There are two reasons why I agreed to the publication of a book of sermons at this time. Many of my students and friends outside the Seminary have told me of the difficulty they have met in trying to penetrate my theological thought. They believe that through my sermons the practical or, more exactly, the existential implications of my theology are more clearly manifest. I should like to think that the sermons included here help to show that the strictly systematic character of a theology does not need to prevent it from being "practical"that is to say: applicable to the personal and social problems of our religious life.
There is, however, a more important reason for the publication of this volume. A large part of the congregation at the Sunday services came from outside the Christian circle in the most radical sense of the phrase. For them, a sermon in traditional Biblical terms would have had no meaning. Therefore, I was obliged to seek a language which expresses in other terms the human experience to which the Biblical and ecclesiastical terminology point. In this situation, an "apologetic" type of sermon has been developed. And, since I believe that this is generally the situation in which the Christian message has to be pronounced today, I hope that the publication of some attempts to meet this situation may not be useless.
The sermons in this collection are printed as they were delivered, with only minor changes; I did not rewrite them for publication. Most of them were delivered at Union Theological Seminary, either in the Sunday chapel service or in daily chapel. Only those sermons are included which evoked such a response from the students that the sermons had to be mimeographed.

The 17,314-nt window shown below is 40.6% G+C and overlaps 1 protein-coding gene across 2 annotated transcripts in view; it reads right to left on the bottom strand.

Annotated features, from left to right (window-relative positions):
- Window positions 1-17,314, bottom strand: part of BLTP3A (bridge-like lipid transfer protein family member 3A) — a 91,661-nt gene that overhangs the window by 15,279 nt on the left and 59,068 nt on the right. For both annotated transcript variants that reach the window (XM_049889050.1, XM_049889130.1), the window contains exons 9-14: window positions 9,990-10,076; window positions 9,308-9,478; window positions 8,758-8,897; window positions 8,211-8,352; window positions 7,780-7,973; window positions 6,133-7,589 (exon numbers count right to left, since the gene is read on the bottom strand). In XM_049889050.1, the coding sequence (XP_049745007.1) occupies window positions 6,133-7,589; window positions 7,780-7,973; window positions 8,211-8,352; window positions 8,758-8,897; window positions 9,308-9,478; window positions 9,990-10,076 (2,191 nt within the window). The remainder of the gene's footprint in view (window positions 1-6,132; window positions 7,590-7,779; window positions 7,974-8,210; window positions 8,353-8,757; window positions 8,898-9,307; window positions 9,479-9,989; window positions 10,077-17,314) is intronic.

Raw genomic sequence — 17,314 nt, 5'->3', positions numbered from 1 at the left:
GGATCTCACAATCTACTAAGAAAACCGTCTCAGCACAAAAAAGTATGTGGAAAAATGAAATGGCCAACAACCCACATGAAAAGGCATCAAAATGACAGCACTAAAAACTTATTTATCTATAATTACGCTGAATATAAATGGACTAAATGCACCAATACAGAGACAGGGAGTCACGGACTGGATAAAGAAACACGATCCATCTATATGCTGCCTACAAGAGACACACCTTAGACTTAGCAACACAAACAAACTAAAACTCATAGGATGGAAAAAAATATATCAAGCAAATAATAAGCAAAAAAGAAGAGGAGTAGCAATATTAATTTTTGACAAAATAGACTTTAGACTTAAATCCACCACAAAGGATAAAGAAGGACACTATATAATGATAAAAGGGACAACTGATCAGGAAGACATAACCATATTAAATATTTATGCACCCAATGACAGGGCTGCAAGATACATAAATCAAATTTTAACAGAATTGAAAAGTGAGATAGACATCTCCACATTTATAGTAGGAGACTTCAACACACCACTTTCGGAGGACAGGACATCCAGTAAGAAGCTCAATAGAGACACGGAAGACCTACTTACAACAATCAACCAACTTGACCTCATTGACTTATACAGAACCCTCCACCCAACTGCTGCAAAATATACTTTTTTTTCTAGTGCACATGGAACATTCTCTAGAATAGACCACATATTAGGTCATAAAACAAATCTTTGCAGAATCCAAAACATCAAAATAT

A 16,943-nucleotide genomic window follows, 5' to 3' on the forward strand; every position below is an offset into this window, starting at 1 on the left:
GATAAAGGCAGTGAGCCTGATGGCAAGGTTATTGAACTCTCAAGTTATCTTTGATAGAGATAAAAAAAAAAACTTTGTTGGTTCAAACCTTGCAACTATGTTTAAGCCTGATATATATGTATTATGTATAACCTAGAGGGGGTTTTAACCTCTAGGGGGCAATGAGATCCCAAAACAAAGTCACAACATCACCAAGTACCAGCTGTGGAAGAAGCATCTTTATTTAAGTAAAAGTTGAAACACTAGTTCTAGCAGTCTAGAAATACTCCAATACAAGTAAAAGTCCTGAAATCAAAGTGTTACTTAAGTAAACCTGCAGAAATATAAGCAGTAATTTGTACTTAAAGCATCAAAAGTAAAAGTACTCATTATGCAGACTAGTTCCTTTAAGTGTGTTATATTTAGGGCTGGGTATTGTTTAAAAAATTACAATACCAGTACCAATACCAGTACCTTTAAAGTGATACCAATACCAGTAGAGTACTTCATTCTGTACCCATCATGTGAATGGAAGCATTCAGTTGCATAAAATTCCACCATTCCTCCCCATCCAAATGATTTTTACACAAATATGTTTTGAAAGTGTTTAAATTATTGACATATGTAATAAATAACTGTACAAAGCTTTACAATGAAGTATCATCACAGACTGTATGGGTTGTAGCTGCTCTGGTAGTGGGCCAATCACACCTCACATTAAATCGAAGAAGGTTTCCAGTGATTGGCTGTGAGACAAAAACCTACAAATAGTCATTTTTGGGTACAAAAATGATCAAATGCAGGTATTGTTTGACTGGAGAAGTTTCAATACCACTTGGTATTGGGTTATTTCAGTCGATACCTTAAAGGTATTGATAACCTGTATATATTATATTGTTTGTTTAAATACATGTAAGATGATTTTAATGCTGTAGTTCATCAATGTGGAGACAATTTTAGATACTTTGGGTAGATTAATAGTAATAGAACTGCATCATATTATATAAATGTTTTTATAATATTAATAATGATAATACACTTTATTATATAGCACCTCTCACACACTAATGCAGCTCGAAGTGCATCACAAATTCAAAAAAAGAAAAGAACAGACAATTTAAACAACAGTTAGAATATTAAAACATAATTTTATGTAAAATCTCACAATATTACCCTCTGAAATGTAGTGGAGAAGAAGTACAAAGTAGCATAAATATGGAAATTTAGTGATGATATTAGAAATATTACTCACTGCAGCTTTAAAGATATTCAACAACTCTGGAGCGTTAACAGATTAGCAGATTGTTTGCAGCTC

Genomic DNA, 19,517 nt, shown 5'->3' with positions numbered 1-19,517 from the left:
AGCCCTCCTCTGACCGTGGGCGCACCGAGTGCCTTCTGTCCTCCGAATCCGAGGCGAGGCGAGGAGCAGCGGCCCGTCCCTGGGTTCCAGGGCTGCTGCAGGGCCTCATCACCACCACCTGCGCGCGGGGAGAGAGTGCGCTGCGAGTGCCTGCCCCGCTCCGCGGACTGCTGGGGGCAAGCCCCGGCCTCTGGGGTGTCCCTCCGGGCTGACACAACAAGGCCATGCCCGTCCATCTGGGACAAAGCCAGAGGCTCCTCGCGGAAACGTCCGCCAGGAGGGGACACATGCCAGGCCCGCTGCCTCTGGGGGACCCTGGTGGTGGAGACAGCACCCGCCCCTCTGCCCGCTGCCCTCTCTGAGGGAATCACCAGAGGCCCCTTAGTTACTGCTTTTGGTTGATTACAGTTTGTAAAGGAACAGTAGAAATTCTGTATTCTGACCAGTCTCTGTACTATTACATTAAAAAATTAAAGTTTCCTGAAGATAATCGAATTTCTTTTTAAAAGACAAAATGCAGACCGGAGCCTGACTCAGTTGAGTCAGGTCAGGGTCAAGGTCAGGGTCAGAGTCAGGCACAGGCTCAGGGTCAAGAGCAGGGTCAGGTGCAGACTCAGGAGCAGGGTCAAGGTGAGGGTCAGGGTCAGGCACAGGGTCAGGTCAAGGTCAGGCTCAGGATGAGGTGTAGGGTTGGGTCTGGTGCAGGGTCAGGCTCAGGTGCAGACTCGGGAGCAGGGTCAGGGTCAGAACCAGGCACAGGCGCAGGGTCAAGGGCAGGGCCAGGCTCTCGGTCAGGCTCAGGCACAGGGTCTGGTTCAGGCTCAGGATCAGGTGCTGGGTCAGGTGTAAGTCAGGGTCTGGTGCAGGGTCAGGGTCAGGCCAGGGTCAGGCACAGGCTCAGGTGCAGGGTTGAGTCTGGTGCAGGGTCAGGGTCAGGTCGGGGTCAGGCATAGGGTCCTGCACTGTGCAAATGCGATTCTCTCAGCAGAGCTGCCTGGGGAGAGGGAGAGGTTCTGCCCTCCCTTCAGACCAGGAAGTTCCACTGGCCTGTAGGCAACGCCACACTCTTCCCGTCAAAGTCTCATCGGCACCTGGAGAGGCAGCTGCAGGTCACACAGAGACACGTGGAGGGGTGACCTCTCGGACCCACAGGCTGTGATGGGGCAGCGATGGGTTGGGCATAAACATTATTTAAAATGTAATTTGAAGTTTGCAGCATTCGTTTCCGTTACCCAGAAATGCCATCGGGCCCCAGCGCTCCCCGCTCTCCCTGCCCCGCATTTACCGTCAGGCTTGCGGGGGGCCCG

The Biblical texts are taken from several different translations: the King James, the Moffatt, the Smith and Goodspeed, the Revised Standard Version, and some commentaries. For permission to use the last three versions I am indebted respectively to Harper & Brothers, The University of Chicago Press, and The International Council of Religious Education. In many cases I have combined several different translations to form the text given.
I wish to acknowledge my thanks to Christendom for permission to reprint the sermon, "Nature, Also, Mourns for a Lost Good"; to The Protestant for permission to reprint "The Escape from God"; and to the Union Review for permission to reprint "The Theologian" and "The Two Servants of Jahweh."
The volume could not have been published without the intensive work of several of my former students in revising and organizing the sermons with great understanding and creative criticism. I wish to express my deep thanks to Miss Mary Heilner, Miss Elizabeth Cooper, Miss Caroline Speer, the Reverend William O. Fennell and the Reverend William R. Coleman.